DJ Scratch: Can’t Tell Me Nothin’ Part 2

JLBarrow • July 12, 2009 • 1 Comment


I don’t believe in excuses so I’ll just apologize to you all and DJ Scratch for waiting this long to put out part 2 of our interview. But after you read it you’ll see that it’s just as timeless as his catalog. One signature of your beats are horns but they’re not like Pete Rock horns. They’re more like stabs.

DJ Scratch: My horns are stabs, you said it exactly. Pete Rock and Large Professor are the masters at horn (samples). They would take a horn and put it in all the pads and fade it down and bring it back up (mimmicks sound) da-da-da-da…I use them as stabs.

They add this dramatic element, which is why I guess you do a lot of album intros. Is that on purpose?

A lot of beats, especially with Busta, I would make a beat and I wouldn’t give him the beat unless he put it for an intro. In that first Busta run a lot of my shit sounded like movies, or a big event was about to happen. I’d tell him ‘you can’t put this shit in the middle of your album. You can’t even rhyme on this shit. This has to be the intro to your album.’  Intros are very important to an album. That’s the presentation of something great about to happen. A lot of my shit sounded like that.

I like that  intro to Pharoahe’s Internal Affairs.  You mentioned once that there was a “Right Here” Remix with Xzibit?

At the time Pharoahe got sued for the Godzilla sample so that deaded anything else moving from his album. But we did a West Coast edition with the same beat.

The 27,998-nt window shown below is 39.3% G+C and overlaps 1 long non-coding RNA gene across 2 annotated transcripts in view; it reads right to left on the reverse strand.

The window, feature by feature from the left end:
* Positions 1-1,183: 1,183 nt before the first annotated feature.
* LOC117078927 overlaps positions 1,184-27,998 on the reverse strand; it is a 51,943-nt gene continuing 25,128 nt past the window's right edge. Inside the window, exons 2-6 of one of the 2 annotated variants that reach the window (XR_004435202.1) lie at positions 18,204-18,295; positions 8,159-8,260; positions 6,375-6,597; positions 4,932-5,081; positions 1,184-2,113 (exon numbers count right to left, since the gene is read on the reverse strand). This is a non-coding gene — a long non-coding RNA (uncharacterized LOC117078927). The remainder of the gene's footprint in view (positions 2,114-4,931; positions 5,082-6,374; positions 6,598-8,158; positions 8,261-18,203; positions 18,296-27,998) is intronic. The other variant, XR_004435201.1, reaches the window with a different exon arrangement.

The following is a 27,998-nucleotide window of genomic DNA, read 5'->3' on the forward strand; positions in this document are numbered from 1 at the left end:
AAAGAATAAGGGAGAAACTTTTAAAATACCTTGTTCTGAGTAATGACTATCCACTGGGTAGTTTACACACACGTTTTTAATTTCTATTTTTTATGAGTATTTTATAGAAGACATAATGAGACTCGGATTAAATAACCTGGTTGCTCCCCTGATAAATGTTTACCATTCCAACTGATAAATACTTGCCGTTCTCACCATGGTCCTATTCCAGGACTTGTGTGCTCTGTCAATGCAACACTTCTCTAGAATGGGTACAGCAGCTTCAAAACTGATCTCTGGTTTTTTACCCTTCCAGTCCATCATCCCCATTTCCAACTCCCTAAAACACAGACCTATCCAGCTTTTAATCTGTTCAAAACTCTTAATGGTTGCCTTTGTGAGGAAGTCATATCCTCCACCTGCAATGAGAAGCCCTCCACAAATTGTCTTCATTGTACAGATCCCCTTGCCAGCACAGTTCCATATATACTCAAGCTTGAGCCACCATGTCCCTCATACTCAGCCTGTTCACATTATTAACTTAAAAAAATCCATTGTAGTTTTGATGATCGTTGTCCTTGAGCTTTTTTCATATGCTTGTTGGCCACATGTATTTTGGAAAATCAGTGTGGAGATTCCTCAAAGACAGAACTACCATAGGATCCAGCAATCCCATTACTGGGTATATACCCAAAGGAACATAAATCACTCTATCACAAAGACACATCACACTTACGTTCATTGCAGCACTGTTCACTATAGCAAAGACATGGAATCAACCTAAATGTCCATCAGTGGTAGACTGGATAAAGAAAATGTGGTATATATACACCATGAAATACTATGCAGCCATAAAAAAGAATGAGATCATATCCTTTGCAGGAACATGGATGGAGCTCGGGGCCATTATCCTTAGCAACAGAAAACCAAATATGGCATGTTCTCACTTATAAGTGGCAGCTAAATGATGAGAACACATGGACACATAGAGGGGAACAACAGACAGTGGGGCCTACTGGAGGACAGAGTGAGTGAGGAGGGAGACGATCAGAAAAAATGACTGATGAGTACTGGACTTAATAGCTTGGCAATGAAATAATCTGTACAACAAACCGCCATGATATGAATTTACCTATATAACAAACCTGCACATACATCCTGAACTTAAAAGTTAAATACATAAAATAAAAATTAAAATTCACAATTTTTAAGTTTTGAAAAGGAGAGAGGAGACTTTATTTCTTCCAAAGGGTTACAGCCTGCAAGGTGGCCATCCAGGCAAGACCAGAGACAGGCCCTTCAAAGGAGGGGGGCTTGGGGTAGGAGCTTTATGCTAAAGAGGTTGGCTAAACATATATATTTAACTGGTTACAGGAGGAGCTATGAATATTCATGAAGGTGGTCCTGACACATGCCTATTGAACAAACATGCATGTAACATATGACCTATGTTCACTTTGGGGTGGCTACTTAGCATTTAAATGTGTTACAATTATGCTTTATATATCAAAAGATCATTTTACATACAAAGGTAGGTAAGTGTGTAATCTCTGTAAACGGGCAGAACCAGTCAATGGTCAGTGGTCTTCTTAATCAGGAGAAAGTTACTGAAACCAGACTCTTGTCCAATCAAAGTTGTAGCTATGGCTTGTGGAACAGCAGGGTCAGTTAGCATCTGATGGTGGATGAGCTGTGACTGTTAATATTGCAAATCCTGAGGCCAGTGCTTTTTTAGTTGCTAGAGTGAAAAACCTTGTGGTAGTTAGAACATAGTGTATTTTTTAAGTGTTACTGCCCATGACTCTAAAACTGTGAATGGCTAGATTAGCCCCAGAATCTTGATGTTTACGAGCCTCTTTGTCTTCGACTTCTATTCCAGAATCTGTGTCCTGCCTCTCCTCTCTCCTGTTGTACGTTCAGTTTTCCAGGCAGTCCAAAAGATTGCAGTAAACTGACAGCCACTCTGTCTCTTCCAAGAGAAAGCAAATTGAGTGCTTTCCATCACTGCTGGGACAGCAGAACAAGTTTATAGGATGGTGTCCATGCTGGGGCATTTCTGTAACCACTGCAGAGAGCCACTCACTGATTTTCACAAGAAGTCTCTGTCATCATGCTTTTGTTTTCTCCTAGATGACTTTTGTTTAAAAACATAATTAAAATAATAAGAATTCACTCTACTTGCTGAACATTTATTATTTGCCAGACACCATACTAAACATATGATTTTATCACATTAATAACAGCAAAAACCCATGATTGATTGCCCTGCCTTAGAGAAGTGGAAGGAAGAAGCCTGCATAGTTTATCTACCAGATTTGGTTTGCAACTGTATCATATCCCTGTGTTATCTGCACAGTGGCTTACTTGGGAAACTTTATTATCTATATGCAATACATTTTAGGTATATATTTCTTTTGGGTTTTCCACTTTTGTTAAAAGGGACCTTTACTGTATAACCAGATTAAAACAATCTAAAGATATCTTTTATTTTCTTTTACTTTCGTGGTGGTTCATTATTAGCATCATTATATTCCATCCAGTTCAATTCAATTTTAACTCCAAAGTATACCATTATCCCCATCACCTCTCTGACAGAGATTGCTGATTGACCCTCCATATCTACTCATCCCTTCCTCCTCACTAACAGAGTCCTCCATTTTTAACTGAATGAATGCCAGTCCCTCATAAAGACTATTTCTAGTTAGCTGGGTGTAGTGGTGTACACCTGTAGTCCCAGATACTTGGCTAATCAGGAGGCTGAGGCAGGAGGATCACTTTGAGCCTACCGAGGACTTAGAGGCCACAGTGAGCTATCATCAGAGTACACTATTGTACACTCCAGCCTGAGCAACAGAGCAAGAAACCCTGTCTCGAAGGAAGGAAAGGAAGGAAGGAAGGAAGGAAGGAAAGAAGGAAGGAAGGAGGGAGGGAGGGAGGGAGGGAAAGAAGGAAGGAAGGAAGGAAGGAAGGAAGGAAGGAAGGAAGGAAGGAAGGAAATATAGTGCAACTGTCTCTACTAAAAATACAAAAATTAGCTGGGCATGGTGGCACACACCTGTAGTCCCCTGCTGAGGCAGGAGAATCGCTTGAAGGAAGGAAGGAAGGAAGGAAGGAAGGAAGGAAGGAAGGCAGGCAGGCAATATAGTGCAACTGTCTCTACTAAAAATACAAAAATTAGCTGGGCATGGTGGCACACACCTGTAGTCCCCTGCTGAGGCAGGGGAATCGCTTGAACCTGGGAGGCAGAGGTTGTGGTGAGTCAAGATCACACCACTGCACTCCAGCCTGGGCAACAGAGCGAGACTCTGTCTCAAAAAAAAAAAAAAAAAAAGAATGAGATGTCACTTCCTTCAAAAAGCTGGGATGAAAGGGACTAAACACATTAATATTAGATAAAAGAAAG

Now, there are also three different remixes to Busta’s “New York Shit”?

We did a Midwest remix with Common and Twista, a Dirty South with Three 6 Mafia, Slim Thug and Rick Ross and Rick Ross killed it! And we did a West Coast shit remix with Snoop and Dre. We did a New York Shit Remix with M.O.P. and Nas. I have all of them in my possession except the Snoop and Dre.

It’s funny how and where music ends up. How did you get those tracks on Phrenology?

Rock You – The Roots
I did two songs for Black Thought’s solo and he ended up putting them on Phrenology. For “Rock You”I’m a huge Bruce Lee fan and I was watching Fists Of Fury and I chopped up his whole fight scene: The punches, the kicks, the sword and just made a beat out of it. Just thinking to the left. I have a lot of beats like that but a lot of artists are scared of that and don’t understand it.

After all of these years you’re finally putting out an album. Tell me about, “Something To Spit To.”

It’s something I’ve always wanted to put out there. I’m putting some class A grade shit and make it different from all the other instrumental albums out there so I put skits on the album. The concept is that all of my producer friends and DJ friends are calling congratulating me for putting out an instrumental album and my MC friends are calling mad that I’m giving away these beats. After every beat there’s a phone call. Premier starts it off congratulating me and then LL calls in saying how I can give away these beats after I’ve charged him all this goddamn money for a track. I have DJ Premier, Pete Rock, Just Blaze, Diamond D, Alchemist, Kid Capri, Clark Kent, Spinderella, LL, Busta, DJ Cocoa Channel, Bumpy Knuckles and Da Beatminerz. All of these people are on this album are my real friends that I respect.

The DJ Premier drop they use is my voice from a skit on a Gang Starr album when everybody called in, “Aight Chill.” That drop has been used for everything with me saying “Premier-Premier-Premier-Premier” so he’s returning the favor. That’s my dude.

I sent out an email at around 1pm to everyone that’s on my album telling them to call this number and give your thoughts on me doing this album. By 8pm everybody called and did what I asked them to do.

You get asked to test a lot of DJ equipment before it comes out. So what are your thoughts on Serato?